The governor was speaking at 'The First Mufti Memorial Lecture' to commemorate the Mufti Sayeed Day at the Gen Zorawar Singh Auditorium here.
"There is a need to devote maximum care to promote the interests of youths and not allow disruptions in their study and examination schedules, which would hamper their careers," he said.
"We must reaffirm our faith and reinvent our belief in what we are able to do. Our state has problems and some are our making and some beyond our reach," Vohra said.
"In amalgam of these so called domestic and non-domestic factors... the entire polity and public services of the state, and the people must work together to protect our student community and our youth. We have not been able to do so and I regret to say that," the governor said.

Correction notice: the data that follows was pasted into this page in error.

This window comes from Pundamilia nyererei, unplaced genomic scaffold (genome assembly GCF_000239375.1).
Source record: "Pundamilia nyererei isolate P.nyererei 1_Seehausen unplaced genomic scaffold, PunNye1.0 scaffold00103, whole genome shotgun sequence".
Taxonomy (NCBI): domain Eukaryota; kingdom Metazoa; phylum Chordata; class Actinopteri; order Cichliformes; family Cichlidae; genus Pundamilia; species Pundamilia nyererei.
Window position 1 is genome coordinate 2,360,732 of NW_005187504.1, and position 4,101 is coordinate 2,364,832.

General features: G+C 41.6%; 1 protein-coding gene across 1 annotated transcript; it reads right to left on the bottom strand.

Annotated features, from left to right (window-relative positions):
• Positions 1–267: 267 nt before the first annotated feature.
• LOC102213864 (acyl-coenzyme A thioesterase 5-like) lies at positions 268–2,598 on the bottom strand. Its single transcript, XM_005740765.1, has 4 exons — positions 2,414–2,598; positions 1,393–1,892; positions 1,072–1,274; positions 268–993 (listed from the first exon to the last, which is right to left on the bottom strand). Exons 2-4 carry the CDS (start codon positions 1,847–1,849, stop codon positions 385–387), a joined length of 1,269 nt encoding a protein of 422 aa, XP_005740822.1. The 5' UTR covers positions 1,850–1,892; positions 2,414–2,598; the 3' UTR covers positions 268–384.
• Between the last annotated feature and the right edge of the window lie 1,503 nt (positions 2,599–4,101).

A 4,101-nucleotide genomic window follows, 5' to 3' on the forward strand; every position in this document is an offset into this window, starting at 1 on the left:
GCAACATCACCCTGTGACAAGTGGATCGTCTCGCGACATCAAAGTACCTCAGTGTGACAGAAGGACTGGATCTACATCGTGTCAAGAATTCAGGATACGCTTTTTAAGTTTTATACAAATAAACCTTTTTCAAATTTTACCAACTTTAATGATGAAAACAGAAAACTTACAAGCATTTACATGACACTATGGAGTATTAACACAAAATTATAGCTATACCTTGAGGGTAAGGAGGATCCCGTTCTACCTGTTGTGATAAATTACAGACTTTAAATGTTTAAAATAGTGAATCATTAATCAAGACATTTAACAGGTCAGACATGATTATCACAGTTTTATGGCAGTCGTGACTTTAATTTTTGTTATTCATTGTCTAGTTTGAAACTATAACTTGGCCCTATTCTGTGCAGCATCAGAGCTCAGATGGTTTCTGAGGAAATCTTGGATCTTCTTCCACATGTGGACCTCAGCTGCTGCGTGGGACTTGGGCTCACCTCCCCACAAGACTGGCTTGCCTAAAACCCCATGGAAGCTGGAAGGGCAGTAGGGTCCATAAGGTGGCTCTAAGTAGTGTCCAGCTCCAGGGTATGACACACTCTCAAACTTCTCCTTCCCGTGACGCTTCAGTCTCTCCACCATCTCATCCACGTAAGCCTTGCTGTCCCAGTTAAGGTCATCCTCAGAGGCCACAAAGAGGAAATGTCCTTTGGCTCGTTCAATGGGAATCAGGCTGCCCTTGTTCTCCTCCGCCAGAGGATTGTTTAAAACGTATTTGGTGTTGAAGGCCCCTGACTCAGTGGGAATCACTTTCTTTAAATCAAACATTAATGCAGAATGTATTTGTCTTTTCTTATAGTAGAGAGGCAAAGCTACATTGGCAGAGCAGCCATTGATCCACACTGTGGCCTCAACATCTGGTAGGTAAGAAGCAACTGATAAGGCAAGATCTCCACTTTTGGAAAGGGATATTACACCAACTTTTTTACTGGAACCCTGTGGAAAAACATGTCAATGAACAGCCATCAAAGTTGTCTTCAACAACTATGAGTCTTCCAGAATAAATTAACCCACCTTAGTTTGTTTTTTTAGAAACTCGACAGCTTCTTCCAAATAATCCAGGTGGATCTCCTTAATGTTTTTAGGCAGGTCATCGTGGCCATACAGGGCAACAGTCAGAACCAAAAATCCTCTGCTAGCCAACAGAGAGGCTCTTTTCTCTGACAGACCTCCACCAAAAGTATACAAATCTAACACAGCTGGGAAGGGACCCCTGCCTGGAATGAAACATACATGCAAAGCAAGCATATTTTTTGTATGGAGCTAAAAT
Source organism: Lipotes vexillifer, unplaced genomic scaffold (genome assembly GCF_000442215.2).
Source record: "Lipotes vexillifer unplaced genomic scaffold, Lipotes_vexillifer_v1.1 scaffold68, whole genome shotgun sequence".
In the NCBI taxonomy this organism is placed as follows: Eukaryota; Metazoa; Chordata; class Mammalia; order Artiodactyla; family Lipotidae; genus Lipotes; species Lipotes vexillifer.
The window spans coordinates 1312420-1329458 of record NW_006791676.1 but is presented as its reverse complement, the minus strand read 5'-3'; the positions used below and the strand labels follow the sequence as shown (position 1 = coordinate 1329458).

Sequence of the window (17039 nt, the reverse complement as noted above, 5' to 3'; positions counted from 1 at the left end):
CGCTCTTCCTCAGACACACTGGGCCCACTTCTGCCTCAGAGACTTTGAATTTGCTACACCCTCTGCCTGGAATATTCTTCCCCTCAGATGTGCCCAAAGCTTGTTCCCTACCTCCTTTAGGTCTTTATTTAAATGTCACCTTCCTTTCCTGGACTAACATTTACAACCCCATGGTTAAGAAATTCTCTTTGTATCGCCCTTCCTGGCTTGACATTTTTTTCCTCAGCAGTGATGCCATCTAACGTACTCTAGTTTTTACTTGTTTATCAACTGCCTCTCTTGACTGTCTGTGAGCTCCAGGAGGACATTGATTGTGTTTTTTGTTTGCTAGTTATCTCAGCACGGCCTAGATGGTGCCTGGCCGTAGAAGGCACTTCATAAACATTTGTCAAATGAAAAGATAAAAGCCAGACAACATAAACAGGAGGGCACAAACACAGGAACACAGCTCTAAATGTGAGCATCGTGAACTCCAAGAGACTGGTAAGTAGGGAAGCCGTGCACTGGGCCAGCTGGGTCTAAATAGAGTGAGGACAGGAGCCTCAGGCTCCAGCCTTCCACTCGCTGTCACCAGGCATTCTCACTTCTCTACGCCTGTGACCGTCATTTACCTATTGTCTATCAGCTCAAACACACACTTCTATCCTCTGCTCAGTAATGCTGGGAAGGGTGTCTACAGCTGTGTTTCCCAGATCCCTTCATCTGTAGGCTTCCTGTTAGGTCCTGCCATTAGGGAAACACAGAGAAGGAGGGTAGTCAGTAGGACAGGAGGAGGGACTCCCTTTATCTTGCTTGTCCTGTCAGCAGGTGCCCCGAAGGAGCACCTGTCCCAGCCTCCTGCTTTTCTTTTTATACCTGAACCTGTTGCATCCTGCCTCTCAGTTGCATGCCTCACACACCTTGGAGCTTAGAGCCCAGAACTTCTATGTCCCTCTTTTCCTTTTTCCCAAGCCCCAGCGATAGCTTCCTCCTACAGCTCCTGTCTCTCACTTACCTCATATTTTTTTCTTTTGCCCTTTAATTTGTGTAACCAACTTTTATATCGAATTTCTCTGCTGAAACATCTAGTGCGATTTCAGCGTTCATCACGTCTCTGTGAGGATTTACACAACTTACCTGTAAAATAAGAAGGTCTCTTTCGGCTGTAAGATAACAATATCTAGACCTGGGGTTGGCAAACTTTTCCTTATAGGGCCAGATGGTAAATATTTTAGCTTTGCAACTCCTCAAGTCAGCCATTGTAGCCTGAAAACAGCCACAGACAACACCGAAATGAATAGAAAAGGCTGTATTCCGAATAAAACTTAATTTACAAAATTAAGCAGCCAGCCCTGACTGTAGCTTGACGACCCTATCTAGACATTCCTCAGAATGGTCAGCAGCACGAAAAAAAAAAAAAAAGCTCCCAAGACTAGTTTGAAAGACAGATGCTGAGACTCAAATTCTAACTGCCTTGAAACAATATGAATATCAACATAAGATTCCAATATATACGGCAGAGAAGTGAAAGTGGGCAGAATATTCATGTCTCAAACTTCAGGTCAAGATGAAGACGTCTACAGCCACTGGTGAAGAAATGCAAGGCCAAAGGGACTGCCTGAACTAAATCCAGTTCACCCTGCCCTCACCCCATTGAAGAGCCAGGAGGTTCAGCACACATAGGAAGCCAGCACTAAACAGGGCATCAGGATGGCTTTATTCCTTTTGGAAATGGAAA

The academic sessions have been disrupted several times and exams and results were postponed. Therefore, students competing in all India tests and seeking admission in institutions are being left behind, he said.
"So I think we must in this new year owe to take a few firm resolutions in what we need to do to take our step forward," Vohra said.
The 'First Mufti Memorial Lecture' was delivered by Lord Meghnad Desai on "Devolving Power: The British Experience" and the governor observed that the state had suffered on various counts because of domestic and external factors, which were detrimental to its development.
Governments need to work dutifully, in a transparent and accountable manner, and achieve their goals in an equitable and inclusive manner, he said.
Paying tributes to former J-K chief minister Mufti Mohammad Sayeed on his second death anniversary, Vohra described him as a man who was entirely devoted to advancing the welfare of his people and development of the state.
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